This is, I think, the most difficult problem in assemblage to tackle. It’s one of voice and of purpose. Perhaps I can relate to Modell as a fellow soft and fleshy, vulnerable emerging artist (or maybe it’s entirely presumptuous of me), but my enjoyment of this show does not stick to the confines of Modell’s artistic intentions. I’m excited by moments that don’t fall out of line with the rest of the collection. Themes that present themselves in singular works, that are introduced but not expounded upon. New avenues spurred on by chance encounters with junk. New dimensions present themselves in Modell’s sculptures and then, like that, flit out of view. As one would expect of an artist’s debut show, this is not some perfect show, split from the heavens and fully formed. Like any show of found-object assemblages, it carries its own raw edges confidently forth. I think we could revel in that quality. One imagines the artist struggling, negotiating–as we always do–with what the work could be. Tethered to the materials only he can find, now presented before me, sitting in a cozy armchair beside a painted-white fireplace, I’m starting to get to know these works. Through his own intuitions, I may even get a glimpse of Modell. The artist simultaneously brings himself into these works and evacuates himself from them.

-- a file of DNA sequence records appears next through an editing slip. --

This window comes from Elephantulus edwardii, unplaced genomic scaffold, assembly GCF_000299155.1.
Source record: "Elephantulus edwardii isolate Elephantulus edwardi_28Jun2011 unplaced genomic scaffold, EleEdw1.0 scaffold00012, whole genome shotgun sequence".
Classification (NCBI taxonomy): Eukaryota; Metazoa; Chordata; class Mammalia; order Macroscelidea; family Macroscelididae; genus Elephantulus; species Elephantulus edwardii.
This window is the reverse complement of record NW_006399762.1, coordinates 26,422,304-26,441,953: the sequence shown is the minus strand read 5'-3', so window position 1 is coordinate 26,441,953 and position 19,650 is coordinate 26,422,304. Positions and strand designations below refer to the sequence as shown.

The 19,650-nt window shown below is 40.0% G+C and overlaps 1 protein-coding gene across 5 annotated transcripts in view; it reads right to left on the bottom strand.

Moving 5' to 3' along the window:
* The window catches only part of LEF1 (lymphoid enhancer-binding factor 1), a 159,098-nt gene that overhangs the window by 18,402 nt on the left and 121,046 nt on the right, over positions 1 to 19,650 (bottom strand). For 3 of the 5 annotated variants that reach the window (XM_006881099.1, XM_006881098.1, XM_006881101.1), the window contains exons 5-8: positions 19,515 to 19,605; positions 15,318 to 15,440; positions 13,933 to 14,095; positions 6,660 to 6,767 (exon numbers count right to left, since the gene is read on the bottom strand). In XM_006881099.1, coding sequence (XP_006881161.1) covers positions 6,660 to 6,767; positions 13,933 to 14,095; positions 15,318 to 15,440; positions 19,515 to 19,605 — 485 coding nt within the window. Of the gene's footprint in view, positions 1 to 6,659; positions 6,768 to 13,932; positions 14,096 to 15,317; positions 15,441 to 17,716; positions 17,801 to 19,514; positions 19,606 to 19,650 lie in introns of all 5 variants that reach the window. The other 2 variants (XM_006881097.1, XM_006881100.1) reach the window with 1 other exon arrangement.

I take pause in the barren form of Dreamcatcher. A new and exciting moment among many, this piece has stuck with me the most through my writing. With the rest of these works running the gamut from sculptural-paintings to painterly-sculptures, this piece presents a complication to the vocabularies Modell has developed. This corpse looms over 5 feet tall, one of the largest pieces in the show, yet its rail-thin wire figure, draped in a sharply-tailored, form-fitting cutting of electrical tape, carries a hollow presence that hangs itself over the rest of the show. Its sparse composition, dangling form, and clean geometry set itself. Even tripping over the works scattered around the room on the floor (an alarming experience in its own right) could not pull me from the feeling that, mere feet behind me, I was being watched. As his sculptures go, it is notably put-together, cohesive to the point it becomes its own object; to a point, I fail to recognize the artist’s hand. It carries its own material logic, of its own world–it makes sense. There is a feeling that I can myself try to understand it. Standing in such a somber field of objects, I try to imagine what dreams may pass through it.